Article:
Wednesday, April 13, 2011

A Pinup Who Is Barely Able To Stand, "Silk Spectre" Is An Unsatisfying Action Figure.

The Good: Generally good (accurate) appearance
The Bad: Massively overproduced, Poor articulation, Poor balance
The Basics: Looks good, but the Silk Spectre (Classic) action figure falls down when out of the package (literally!).

There are few things in merchandising that depress me as a feminist as much as substandard figures of female characters in a toy line dominated by generally excellent sculpts of male characters. Unfortunately, that is where I find the Watchmen toy line with its heroic men easily outstripping the two anemic, unbalanced versions of Silk Spectre made in the line. Unfortunately, after checking out the first series Silk Spectre (Modern or Silk Spectre II) action figure, I bought the second series Silk Spectre and found myself equally disappointed.

The second Silk Spectre figure is the embodiment of the Classic 1940s Silk Spectre character from Watchmen, Sally Jupiter. The character in the film was little more than a 1940s Pinup who has an unfortunate encounter with The Comedian and ultimately retires, but pressures her daughter, Laurie, to become a costumed vigilante years later. Unfortunately, just as the first figure had its flaws, the less-recognizable Silk Spectre action figure is unfortunately unposeable and unbalanced, making for a poor toy and collectible.


To support the film Watchmen (reviewed here!), DC Direct released two series of Watchmen action figures. DC Direct was tapped because they had the ability to create a higher caliber of action figure, based on the film characters. DC Direct created only eight figures based upon the cinematic representations of the essential Watchmen characters. The second collection of figures featured the Classic Silk Spectre action figure as one of the four figures released simultaneous with the film.

Arguably one of the least desired characters in Watchmen to merchandise was Silk Spectre (I, henceforth simply "Silk Spectre"), who was played by Carla Gugino in the film and is now immortalized in plastic thanks to DC Direct. There is only the one figure of Gugino's Silk Spectre; there is another of her daughter, Laurie Jupiter as Silk Spectre II. Those looking for a figure of Sally - for those looking to have alter egos, an aged Sally in the nursing home would be cool - outside her outfit will have to wait quite a long time or find someone who does custom figures. This is highly unlikely as the older Sally Jupiter - and a younger one outside her costume - was a support character and her purpose was far more in the realm of dialogue as opposed to conflict.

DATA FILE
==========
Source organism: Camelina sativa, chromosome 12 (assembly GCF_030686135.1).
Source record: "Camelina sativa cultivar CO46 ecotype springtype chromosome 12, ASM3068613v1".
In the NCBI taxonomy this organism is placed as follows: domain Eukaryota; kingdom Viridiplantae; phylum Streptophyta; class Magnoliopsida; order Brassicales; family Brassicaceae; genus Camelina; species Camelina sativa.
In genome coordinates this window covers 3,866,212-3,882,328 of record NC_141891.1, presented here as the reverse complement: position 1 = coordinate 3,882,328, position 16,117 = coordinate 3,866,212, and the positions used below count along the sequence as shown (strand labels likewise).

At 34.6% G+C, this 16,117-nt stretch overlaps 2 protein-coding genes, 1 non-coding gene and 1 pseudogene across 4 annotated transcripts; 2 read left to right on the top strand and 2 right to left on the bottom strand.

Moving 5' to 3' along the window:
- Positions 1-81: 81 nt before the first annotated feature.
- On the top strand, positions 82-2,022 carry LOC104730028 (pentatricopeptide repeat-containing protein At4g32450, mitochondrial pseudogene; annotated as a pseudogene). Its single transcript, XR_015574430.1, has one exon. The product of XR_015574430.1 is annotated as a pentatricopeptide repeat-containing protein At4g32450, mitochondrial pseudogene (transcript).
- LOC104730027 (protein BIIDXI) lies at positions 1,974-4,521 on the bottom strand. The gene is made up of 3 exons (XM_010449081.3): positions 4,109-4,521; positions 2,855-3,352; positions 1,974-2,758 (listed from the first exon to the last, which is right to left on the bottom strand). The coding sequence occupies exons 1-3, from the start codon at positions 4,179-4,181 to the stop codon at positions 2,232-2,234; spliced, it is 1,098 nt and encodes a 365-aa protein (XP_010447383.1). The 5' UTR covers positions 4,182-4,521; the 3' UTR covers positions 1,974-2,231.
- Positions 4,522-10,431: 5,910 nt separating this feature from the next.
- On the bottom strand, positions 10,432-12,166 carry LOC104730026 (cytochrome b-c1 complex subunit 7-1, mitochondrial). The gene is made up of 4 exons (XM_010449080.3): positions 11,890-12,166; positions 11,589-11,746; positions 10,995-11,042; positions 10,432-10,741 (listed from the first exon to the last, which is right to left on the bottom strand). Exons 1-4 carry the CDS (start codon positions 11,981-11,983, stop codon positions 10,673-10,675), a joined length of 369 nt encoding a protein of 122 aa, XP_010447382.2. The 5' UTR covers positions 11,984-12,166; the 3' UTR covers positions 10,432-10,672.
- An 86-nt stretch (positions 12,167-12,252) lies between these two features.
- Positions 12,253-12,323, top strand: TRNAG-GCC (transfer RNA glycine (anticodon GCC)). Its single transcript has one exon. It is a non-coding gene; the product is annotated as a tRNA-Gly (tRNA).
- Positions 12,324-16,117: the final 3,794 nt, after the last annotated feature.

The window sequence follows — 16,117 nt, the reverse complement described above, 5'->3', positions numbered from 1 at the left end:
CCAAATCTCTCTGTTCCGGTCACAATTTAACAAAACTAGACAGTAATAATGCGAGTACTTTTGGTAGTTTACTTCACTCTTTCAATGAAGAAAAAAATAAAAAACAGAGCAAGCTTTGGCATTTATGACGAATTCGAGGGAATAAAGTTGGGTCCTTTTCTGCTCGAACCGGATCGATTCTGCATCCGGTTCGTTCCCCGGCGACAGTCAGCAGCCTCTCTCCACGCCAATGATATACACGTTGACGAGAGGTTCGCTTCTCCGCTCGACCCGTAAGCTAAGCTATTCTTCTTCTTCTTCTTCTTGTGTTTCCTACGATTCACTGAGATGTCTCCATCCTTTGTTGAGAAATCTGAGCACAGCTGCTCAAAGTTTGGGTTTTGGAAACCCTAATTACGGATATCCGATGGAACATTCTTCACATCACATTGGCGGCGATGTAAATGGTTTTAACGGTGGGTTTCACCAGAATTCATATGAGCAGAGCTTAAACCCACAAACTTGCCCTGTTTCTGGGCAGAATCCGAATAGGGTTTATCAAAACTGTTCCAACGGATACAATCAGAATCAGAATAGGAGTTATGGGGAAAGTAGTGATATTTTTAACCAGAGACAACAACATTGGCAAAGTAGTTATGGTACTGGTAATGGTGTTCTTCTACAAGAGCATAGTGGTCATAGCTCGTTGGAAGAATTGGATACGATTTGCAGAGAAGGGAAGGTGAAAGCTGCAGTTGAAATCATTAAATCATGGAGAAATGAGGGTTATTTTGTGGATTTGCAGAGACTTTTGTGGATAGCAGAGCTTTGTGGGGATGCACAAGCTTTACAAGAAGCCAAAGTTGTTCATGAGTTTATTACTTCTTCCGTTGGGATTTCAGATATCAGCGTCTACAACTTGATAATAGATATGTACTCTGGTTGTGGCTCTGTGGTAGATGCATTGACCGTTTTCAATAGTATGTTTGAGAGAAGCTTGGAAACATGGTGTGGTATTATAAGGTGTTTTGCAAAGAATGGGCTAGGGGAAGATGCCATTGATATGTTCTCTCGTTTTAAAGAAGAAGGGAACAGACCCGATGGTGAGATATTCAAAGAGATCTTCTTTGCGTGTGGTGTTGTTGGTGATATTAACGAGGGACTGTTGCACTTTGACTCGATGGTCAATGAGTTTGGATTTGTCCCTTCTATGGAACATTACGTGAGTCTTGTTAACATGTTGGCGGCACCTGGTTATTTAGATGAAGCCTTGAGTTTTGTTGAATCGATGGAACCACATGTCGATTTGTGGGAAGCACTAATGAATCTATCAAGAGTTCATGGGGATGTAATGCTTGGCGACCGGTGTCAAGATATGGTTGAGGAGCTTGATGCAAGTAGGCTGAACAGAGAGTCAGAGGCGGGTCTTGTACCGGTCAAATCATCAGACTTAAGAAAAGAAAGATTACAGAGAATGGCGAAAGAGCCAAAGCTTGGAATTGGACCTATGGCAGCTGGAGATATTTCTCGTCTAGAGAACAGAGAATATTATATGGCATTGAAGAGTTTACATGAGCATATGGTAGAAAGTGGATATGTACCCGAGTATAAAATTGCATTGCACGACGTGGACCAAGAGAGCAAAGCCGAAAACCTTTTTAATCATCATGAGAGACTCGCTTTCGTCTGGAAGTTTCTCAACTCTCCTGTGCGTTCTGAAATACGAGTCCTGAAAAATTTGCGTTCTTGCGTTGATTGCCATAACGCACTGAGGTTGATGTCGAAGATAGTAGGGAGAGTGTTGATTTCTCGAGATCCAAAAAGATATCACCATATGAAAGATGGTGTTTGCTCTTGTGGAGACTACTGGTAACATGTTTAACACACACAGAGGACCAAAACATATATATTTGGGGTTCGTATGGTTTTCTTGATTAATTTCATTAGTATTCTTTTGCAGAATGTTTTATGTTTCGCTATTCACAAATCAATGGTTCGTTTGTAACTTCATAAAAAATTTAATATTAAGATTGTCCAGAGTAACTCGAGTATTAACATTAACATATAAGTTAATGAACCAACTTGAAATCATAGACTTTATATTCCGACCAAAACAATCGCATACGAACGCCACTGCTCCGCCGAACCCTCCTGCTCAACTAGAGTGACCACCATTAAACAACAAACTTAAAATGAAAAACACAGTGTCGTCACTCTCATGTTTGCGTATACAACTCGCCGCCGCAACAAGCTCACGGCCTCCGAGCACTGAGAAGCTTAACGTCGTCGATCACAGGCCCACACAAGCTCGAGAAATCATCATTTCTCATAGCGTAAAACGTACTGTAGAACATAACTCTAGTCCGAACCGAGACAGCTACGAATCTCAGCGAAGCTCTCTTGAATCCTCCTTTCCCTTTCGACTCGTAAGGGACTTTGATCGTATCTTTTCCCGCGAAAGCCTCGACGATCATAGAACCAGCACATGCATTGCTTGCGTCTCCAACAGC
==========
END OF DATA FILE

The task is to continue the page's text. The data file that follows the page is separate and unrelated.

Standing 6 1/4" tall to the top of her head, Silk Spectre is a lightly coifed woman who looks like a 1930's/40's Pinup girl complete with ruffled skirt and a garter belt. The DC Direct action figure features such details as the fishnet stockings, painted on garter snaps, and meticulous button details down the figure's chest. Silk Spectre is cast with pretty extraordinary casting details, so her outfit looks precisely as it did in the film, including the gloss of the leather breastplate that protects her heart and waist. Silk Spectre's boots look kinky with their very high heels and her hands are molded open as if to entice or slap her fellow figures.

All of Silk Spectre's face is visible, as she does not wear a mask and it looks well-sculpted and generally well-colored. The lips are thin and red and her eyes are a sharp blue; she is even detailed with painted on eyelashes. As well, her cheeks bear rouge and her pupils are appropriately black. Her short red hair even includes accents so she looks like she has real hair, not a helmet! In fact, given the somewhat elaborate hairdo with the swept back hair and then shoulder length back, it is astonishing how well DC Direct got the sculpt of Silk Spectre's head.